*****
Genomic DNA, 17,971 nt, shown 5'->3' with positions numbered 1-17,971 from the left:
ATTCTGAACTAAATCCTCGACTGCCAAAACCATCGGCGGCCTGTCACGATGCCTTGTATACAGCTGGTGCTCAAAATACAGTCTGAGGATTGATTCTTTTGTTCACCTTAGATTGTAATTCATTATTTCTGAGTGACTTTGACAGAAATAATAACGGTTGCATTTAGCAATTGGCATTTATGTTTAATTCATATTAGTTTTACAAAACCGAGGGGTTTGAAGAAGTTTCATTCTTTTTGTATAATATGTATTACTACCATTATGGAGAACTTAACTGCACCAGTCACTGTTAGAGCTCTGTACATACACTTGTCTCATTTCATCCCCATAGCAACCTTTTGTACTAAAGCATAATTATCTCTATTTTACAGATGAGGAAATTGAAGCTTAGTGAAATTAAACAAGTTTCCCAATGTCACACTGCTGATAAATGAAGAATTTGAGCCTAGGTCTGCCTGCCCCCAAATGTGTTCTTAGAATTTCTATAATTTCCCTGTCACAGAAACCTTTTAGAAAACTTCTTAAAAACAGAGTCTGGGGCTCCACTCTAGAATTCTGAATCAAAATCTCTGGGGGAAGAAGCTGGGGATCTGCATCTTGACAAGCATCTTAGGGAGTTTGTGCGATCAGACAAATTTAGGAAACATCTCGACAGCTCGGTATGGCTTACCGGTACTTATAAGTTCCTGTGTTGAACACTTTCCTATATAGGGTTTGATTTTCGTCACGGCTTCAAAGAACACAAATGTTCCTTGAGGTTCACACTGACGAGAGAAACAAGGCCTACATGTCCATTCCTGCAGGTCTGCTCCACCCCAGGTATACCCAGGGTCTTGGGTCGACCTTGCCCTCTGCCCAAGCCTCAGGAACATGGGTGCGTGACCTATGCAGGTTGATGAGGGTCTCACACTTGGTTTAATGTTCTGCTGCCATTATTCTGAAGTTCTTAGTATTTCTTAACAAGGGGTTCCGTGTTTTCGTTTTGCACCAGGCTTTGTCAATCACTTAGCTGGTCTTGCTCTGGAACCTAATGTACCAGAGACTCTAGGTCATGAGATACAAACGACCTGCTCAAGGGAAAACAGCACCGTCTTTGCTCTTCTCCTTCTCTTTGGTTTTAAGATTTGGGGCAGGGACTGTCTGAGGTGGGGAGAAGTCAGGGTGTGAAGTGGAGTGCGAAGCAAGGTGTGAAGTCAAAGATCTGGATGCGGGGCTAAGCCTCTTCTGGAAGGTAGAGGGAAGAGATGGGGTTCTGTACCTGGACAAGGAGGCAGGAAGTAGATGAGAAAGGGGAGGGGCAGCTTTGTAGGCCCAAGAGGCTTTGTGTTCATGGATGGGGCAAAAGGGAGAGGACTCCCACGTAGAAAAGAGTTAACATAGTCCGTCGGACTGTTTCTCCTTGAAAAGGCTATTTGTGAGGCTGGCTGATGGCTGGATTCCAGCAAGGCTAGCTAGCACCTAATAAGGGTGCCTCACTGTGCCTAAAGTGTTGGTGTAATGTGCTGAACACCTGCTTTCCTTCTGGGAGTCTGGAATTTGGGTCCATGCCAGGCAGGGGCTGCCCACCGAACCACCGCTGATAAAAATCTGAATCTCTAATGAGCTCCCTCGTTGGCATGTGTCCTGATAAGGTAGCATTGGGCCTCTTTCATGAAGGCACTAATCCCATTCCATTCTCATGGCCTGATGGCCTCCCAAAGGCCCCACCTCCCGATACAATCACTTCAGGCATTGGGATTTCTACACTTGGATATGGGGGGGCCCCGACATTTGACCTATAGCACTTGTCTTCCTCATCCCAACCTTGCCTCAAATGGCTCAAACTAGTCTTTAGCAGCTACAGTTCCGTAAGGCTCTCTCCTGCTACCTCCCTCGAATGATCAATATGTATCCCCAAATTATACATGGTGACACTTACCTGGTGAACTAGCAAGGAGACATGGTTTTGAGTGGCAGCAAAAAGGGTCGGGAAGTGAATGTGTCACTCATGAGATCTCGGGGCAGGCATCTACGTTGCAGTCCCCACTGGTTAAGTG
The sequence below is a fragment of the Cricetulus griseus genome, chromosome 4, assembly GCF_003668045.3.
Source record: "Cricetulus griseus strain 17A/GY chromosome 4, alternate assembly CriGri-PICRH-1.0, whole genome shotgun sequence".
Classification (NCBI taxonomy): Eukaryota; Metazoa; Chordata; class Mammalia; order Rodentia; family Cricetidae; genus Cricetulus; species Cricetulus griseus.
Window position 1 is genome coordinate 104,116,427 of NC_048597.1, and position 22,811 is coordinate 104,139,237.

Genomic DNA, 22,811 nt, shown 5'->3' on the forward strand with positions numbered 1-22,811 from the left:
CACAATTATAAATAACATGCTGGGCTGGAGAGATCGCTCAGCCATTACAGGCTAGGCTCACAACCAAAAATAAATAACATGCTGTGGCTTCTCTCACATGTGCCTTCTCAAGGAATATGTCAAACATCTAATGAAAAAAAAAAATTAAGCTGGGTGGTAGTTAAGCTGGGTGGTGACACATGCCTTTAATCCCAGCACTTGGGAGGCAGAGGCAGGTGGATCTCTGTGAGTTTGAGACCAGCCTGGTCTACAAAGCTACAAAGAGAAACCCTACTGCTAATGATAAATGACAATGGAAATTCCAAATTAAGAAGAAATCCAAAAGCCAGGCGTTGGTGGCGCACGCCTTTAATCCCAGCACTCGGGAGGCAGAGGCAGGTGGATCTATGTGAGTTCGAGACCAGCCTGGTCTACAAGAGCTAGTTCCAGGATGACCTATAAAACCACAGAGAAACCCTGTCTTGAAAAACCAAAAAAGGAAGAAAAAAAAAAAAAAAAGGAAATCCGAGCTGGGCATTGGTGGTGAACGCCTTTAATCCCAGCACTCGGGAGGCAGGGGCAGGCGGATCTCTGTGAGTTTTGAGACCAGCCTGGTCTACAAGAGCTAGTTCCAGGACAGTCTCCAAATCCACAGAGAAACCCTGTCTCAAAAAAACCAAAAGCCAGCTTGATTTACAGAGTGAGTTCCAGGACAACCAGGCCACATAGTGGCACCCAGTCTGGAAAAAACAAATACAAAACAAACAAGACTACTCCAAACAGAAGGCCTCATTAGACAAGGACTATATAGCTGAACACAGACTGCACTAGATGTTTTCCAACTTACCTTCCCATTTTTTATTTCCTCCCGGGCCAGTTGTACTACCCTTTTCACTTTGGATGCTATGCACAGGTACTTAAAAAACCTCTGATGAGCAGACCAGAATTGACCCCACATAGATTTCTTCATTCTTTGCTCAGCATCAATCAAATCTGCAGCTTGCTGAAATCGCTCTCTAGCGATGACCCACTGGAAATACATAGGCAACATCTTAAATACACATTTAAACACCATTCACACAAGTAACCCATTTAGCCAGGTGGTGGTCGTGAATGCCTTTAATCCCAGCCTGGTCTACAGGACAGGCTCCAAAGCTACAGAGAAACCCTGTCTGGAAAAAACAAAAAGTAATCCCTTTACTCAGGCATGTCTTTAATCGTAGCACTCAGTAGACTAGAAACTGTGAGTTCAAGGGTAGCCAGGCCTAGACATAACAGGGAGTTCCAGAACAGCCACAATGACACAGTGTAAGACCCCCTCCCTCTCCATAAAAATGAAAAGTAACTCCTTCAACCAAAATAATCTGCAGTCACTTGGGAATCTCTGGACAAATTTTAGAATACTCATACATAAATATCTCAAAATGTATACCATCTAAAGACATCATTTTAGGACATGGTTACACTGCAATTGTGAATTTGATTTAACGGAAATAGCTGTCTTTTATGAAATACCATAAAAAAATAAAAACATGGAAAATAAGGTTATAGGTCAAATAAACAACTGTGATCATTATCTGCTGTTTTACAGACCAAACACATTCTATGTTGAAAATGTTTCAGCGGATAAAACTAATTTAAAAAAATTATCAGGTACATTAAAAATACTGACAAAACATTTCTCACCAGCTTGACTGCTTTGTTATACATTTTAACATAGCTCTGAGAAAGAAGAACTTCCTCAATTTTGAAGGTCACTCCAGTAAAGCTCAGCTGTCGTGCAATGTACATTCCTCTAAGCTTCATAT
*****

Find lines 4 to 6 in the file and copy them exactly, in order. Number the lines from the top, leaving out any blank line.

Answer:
Source record: "Cricetulus griseus strain 17A/GY chromosome 4, alternate assembly CriGri-PICRH-1.0, whole genome shotgun sequence".
Classification (NCBI taxonomy): Eukaryota; Metazoa; Chordata; class Mammalia; order Rodentia; family Cricetidae; genus Cricetulus; species Cricetulus griseus.
Window position 1 is genome coordinate 104,116,427 of NC_048597.1, and position 22,811 is coordinate 104,139,237.